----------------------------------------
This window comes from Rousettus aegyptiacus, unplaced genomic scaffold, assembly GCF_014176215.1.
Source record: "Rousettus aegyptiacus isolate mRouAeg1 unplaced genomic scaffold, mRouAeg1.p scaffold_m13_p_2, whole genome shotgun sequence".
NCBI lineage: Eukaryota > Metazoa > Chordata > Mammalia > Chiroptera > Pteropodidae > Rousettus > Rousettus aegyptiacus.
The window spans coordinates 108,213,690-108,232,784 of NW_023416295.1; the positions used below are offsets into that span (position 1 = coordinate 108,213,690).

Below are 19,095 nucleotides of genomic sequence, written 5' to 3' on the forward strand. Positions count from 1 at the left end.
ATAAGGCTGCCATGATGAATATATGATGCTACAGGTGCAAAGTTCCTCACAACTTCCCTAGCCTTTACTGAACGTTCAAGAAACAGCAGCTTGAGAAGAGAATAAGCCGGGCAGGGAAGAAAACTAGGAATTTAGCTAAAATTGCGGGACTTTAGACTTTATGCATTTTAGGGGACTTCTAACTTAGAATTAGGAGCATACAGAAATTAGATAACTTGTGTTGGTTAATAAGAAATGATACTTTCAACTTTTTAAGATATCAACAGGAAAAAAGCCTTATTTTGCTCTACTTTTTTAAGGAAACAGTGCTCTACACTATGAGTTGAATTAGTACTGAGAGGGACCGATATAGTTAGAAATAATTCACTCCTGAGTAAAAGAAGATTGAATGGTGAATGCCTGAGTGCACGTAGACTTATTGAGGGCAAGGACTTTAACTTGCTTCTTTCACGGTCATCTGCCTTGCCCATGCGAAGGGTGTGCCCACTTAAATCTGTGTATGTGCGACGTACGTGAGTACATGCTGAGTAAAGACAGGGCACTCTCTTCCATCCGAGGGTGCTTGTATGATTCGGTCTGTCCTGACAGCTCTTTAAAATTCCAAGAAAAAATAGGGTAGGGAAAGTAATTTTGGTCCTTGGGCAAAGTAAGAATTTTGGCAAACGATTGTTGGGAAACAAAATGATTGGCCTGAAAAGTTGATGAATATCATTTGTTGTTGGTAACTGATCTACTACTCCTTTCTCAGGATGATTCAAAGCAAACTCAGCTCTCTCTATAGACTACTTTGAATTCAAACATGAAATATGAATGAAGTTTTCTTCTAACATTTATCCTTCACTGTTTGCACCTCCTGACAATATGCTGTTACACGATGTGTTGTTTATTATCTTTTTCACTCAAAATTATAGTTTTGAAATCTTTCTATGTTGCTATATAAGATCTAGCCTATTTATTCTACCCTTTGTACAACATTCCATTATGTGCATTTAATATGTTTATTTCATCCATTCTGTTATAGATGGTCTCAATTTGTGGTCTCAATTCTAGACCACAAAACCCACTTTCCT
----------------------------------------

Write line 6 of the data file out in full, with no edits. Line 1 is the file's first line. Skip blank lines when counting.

ATAAGGCTGCCATGATGAATATATGATGCTACAGGTGCAAAGTTCCTCACAACTTCCCTAGCCTTTACTGAACGTTCAAGAAACAGCAGCTTGAGAAGAGAATAAGCCGGGCAGGGAAGAAAACTAGGAATTTAGCTAAAATTGCGGGACTTTAGACTTTATGCATTTTAGGGGACTTCTAACTTAGAATTAGGAGCATACAGAAATTAGATAACTTGTGTTGGTTAATAAGAAATGATACTTTCAACTTTTTAAGATATCAACAGGAAAAAAGCCTTATTTTGCTCTACTTTTTTAAGGAAACAGTGCTCTACACTATGAGTTGAATTAGTACTGAGAGGGACCGATATAGTTAGAAATAATTCACTCCTGAGTAAAAGAAGATTGAATGGTGAATGCCTGAGTGCACGTAGACTTATTGAGGGCAAGGACTTTAACTTGCTTCTTTCACGGTCATCTGCCTTGCCCATGCGAAGGGTGTGCCCACTTAAATCTGTGTATGTGCGACGTACGTGAGTACATGCTGAGTAAAGACAGGGCACTCTCTTCCATCCGAGGGTGCTTGTATGATTCGGTCTGTCCTGACAGCTCTTTAAAATTCCAAGAAAAAATAGGGTAGGGAAAGTAATTTTGGTCCTTGGGCAAAGTAAGAATTTTGGCAAACGATTGTTGGGAAACAAAATGATTGGCCTGAAAAGTTGATGAATATCATTTGTTGTTGGTAACTGATCTACTACTCCTTTCTCAGGATGATTCAAAGCAAACTCAGCTCTCTCTATAGACTACTTTGAATTCAAACATGAAATATGAATGAAGTTTTCTTCTAACATTTATCCTTCACTGTTTGCACCTCCTGACAATATGCTGTTACACGATGTGTTGTTTATTATCTTTTTCACTCAAAATTATAGTTTTGAAATCTTTCTATGTTGCTATATAAGATCTAGCCTATTTATTCTACCCTTTGTACAACATTCCATTATGTGCATTTAATATGTTTATTTCATCCATTCTGTTATAGATGGTCTCAATTTGTGGTCTCAATTCTAGACCACAAAACCCACTTTCCT